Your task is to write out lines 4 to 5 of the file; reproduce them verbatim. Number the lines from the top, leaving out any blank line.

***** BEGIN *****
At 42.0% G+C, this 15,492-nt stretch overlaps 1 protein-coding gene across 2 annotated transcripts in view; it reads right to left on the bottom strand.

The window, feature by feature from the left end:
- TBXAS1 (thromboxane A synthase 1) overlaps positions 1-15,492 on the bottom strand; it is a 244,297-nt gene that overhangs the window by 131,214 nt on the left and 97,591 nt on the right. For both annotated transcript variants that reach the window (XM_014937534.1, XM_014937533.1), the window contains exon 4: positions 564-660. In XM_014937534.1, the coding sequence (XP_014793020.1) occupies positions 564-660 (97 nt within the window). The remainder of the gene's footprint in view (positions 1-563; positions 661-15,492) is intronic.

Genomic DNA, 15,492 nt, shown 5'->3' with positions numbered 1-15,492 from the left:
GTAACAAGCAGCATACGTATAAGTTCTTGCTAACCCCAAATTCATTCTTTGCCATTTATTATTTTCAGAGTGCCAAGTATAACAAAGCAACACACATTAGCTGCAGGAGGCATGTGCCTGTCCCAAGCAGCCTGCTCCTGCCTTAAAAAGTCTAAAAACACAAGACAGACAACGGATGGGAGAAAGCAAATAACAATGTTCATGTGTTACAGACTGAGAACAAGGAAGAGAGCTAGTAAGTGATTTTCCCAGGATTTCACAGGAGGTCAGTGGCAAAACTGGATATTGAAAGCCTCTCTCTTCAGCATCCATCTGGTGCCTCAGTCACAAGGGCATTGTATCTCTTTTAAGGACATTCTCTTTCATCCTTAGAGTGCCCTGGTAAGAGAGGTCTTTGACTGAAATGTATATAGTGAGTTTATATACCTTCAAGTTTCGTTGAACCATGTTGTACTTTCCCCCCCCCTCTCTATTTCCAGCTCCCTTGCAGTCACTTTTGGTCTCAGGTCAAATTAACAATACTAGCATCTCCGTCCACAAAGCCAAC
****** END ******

Genomic DNA, 15,492 nt, shown 5'->3' with positions numbered 1-15,492 from the left:
GTAACAAGCAGCATACGTATAAGTTCTTGCTAACCCCAAATTCATTCTTTGCCATTTATTATTTTCAGAGTGCCAAGTATAACAAAGCAACACACATTAGCTGCAGGAGGCATGTGCCTGTCCCAAGCAGCCTGCTCCTGCCTTAAAAAGTCTAAAAACACAAGACAGACAACGGATGGGAGAAAGCAAATAACAATGTTCATGTGTTACAGACTGAGAACAAGGAAGAGAGCTAGTAAGTGATTTTCCCAGGATTTCACAGGAGGTCAGTGGCAAAACTGGATATTGAAAGCCTCTCTCTTCAGCATCCATCTGGTGCCTCAGTCACAAGGGCATTGTATCTCTTTTAAGGACATTCTCTTTCATCCTTAGAGTGCCCTGGTAAGAGAGGTCTTTGACTGAAATGTATATAGTGAGTTTATATACCTTCAAGTTTCGTTGAACCATGTTGTACTTTCCCCCCCCCTCTCTATTTCCAGCTCCCTTGCAGTCACTTTTGGTCTCAGGTCAAATTAACAATACTAGCATCTCCGTCCACAAAGCCAAC